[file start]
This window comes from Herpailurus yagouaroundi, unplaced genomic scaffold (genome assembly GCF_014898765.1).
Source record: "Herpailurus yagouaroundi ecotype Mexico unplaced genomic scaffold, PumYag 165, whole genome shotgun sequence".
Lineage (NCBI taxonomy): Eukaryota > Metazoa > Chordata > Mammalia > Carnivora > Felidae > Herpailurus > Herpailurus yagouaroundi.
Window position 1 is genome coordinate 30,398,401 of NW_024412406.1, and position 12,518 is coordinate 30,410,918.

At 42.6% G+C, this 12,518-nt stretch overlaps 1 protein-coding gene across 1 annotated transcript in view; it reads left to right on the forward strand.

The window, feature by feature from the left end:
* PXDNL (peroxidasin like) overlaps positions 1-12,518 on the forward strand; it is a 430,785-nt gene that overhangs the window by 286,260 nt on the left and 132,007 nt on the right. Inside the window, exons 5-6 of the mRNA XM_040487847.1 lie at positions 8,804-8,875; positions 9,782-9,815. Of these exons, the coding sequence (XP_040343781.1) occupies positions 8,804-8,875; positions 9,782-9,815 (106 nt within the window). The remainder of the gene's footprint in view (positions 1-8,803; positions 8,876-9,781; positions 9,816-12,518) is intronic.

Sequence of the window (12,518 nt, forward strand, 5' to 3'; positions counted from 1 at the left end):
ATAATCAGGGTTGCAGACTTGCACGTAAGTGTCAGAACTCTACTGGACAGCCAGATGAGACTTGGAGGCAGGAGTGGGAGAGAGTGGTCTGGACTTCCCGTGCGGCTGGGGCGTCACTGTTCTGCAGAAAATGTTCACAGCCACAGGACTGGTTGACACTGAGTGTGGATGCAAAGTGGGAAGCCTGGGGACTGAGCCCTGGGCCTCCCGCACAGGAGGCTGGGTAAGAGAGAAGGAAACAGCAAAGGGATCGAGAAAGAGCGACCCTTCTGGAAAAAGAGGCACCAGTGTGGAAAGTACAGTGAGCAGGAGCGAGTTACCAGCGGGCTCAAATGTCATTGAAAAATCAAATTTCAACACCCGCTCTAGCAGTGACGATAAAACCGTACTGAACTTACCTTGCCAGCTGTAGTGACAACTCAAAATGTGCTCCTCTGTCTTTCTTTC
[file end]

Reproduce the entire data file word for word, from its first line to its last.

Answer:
This window comes from Herpailurus yagouaroundi, unplaced genomic scaffold (genome assembly GCF_014898765.1).
Source record: "Herpailurus yagouaroundi ecotype Mexico unplaced genomic scaffold, PumYag 165, whole genome shotgun sequence".
Lineage (NCBI taxonomy): Eukaryota > Metazoa > Chordata > Mammalia > Carnivora > Felidae > Herpailurus > Herpailurus yagouaroundi.
Window position 1 is genome coordinate 30,398,401 of NW_024412406.1, and position 12,518 is coordinate 30,410,918.

At 42.6% G+C, this 12,518-nt stretch overlaps 1 protein-coding gene across 1 annotated transcript in view; it reads left to right on the forward strand.

The window, feature by feature from the left end:
* PXDNL (peroxidasin like) overlaps positions 1-12,518 on the forward strand; it is a 430,785-nt gene that overhangs the window by 286,260 nt on the left and 132,007 nt on the right. Inside the window, exons 5-6 of the mRNA XM_040487847.1 lie at positions 8,804-8,875; positions 9,782-9,815. Of these exons, the coding sequence (XP_040343781.1) occupies positions 8,804-8,875; positions 9,782-9,815 (106 nt within the window). The remainder of the gene's footprint in view (positions 1-8,803; positions 8,876-9,781; positions 9,816-12,518) is intronic.

Sequence of the window (12,518 nt, forward strand, 5' to 3'; positions counted from 1 at the left end):
ATAATCAGGGTTGCAGACTTGCACGTAAGTGTCAGAACTCTACTGGACAGCCAGATGAGACTTGGAGGCAGGAGTGGGAGAGAGTGGTCTGGACTTCCCGTGCGGCTGGGGCGTCACTGTTCTGCAGAAAATGTTCACAGCCACAGGACTGGTTGACACTGAGTGTGGATGCAAAGTGGGAAGCCTGGGGACTGAGCCCTGGGCCTCCCGCACAGGAGGCTGGGTAAGAGAGAAGGAAACAGCAAAGGGATCGAGAAAGAGCGACCCTTCTGGAAAAAGAGGCACCAGTGTGGAAAGTACAGTGAGCAGGAGCGAGTTACCAGCGGGCTCAAATGTCATTGAAAAATCAAATTTCAACACCCGCTCTAGCAGTGACGATAAAACCGTACTGAACTTACCTTGCCAGCTGTAGTGACAACTCAAAATGTGCTCCTCTGTCTTTCTTTC